On the second Wednesday of the month, the folks from Beeston Tales gather in the upstairs space of The White Lion for an evening of storytelling, and this month they’ve got an extra special guest for a remarkable (and very local) tale…
Tomorrow, Beeston Tales will be presenting their audience with Roman de Silence, which has local significance as the manuscript was originally discovered at Wollaton Hall in 1911, where it had been waiting for around 700 years.
These days it’s kept at the University of Nottingham, but its discovery came at the height of suffrage protests, and due to the story containing themes of female emancipation, the story was silenced.
But, thanks to the hosts Tim Ralphs, Mike Payton, and the internationally renowned storyteller Rachel Rose Reid, the story will have life breathed back into its dusty pages, to reveal a tale that is very relevant to issues being raised in society today.
“Themes of gender identity make this an interesting story for modern audiences, and gives the tale a prescient quality.”
The main character, a twelve-year-old named Silence has been brought up as a boy, despite being an incredibly beautiful girl. Being the young age she is, and the upbringing she’s had, she can’t decide whether it would be better for her to be a boy or a girl. This simple-sounding concept is packed with societal questions, gender politics and the question of nature vs. nurture, where Nature is a character in the story.
It’s an adventure in identity, an exploration of what the roles were for boys and girls, and an ultimate dilemma for Silence and the society she’s living in. These themes of gender identity make this an interesting story for modern audiences, and gives the tale a prescient quality.
Rachel storytelling takes her all over the country, and she’s currently touring, but is stopping off in Nottingham (and Beeston) especially to visit and research the manuscript.
The event will take place tomorrow, Wednesday 11th July, at 7:30 pm at The White Lion.
Until I got asked to review it, I didn’t know that this monthly poetry event even existed. It was set up by The Beestonian’s very own Darren Kirkbride, as a replacement for the Flying Goose event which ended a year ago. He mentioned the idea to Alan Baker when he interviewed him for the January issue, and, with the additional support of Sarah Jackson and John Lucas (the man behind the Flying Goose events) he was able to set it up. There have only been three events so far, including the one I attended, and guests for each have been Alan Baker, Rory Waterman (coincidentally my former dissertation tutor) and Graham Caveney. The event is held at The White Lion, and commences at 7pm.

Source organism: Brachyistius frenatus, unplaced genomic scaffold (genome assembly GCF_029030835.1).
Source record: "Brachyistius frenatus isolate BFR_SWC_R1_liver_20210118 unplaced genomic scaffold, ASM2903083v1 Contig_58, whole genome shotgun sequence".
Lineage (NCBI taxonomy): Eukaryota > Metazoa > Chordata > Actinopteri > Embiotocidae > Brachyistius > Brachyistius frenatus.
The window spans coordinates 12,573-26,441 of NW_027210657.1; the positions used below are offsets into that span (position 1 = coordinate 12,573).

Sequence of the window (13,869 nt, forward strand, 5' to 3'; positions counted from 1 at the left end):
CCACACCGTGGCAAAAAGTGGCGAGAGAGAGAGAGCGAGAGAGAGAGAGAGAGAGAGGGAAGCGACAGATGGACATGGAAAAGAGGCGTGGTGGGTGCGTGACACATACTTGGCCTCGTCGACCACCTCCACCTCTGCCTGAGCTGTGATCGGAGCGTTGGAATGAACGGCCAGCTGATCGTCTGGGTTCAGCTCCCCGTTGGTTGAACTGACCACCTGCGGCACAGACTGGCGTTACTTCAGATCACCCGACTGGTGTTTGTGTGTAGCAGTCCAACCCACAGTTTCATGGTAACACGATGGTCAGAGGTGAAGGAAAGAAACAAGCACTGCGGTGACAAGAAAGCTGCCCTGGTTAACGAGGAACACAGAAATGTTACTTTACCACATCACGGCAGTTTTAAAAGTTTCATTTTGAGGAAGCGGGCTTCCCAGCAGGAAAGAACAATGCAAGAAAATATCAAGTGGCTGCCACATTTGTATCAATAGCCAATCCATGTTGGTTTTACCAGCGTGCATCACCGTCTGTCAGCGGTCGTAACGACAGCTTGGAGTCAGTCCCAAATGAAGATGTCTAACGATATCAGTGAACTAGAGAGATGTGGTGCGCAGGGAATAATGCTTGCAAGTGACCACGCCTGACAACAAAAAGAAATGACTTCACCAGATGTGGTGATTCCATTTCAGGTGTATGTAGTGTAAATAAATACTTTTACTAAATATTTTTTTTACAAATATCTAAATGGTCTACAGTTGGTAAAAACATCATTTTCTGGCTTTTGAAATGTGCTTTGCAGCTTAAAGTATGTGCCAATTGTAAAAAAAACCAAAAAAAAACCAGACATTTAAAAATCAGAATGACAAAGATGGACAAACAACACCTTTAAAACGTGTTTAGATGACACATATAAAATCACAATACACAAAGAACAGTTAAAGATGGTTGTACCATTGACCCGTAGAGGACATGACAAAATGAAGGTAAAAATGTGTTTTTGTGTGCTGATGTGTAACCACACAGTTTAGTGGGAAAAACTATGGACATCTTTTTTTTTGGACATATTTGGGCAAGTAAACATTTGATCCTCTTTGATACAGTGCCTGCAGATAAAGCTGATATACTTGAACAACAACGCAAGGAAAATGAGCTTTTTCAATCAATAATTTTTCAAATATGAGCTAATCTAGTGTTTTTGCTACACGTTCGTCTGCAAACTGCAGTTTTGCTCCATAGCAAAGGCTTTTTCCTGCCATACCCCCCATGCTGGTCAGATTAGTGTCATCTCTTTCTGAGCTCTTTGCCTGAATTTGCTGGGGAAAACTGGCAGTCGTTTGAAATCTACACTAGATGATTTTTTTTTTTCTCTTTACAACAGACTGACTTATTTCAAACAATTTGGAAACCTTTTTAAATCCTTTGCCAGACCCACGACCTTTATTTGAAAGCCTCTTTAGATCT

The event was slow to start, with only a few attendees present at the start time. However, eventually people started to filter in, and there was a good turnout for when Graham Caveney, the guest speaker, began his talk. Graham is a biographer of Alan Ginsberg and William Burroughs, and when listening to him, I found the English Literature student in me was satisfied. It was almost like being in an especially interesting lecture. I admit I’ve never read any Ginsberg or Burroughs, but I have had Burroughs’ Naked Lunch on my bookshelf for a couple of years, waiting until I get round to reading it. And why was this month’s subject on The Beats? It is 60 years since Ginsberg’s poetry collection HOWL was published.
Anyone who finds themselves in a pub on a wet Wednesday in Beeston probably owes that presence to this bunch of psychiatric casualties, self-styled outlaws, and, occasionally, brilliant, inspiring poets.
The talk lasted just under half an hour but covered lots of ground, and many different areas of the Beats and Beat poets. I found out that their influence was far greater than I initially thought, and collided with other well-known figures from modernists to musicians. Graham mentioned that ‘Burroughs coined the term Heavy Metal’, and ended his talk with an apt observation. He said ‘that anyone who finds themselves in a pub on a wet Wednesday in Beeston probably owes that presence to this bunch of psychiatric casualties, self-styled outlaws, and, occasionally, brilliant, inspiring poets.’ This set the tone perfectly for opening the floor to questions.
I’m used to these moments being filled with silence and awkwardness, from my experience in lectures at uni, but here, there were plenty of questions to be asked. Since I felt I was learning about the Beats, I decided to listen to the questions and answers rather than contribute one myself. After the Q&A there were a series of clips from Youtube lined up for us to watch. These included a visual interpretation of Ginsberg’s poem ‘A Supermarket in California’, video footage of Burroughs giving a speech (I really liked this one; there’s something strangely satisfying from having heard about someone, and then actually seeing what they look like. He didn’t disappoint).
At this point, we took a break. I heard many Beat-related conversations going on around me, and I took in the ever-cosy atmosphere and looked forward to the next part of the night: Poetry Readings. The brief was to ‘bring along your favourite Beats inspired poem as well as read your own work’. The readings began with a reading from Tony Challis of one of Ginsberg’s poems, and then a poem he’d written in the fashion of Ginsberg’s. Next, Russell Christie read out another Beat poem, followed by an extract from his novel The Queer Diary of Mordred Vienna. More reading’s ensued, ranging from poems inspired by travelling, to humorous haiku, Primark, and the love of cheese.
All the money raised from the evening was donated to helping the migrant crisis in Calais. All in all, it was worth going. Unfortunately, the event won’t be running over the summer, but I have it on good authority that the next one will take place on September 27.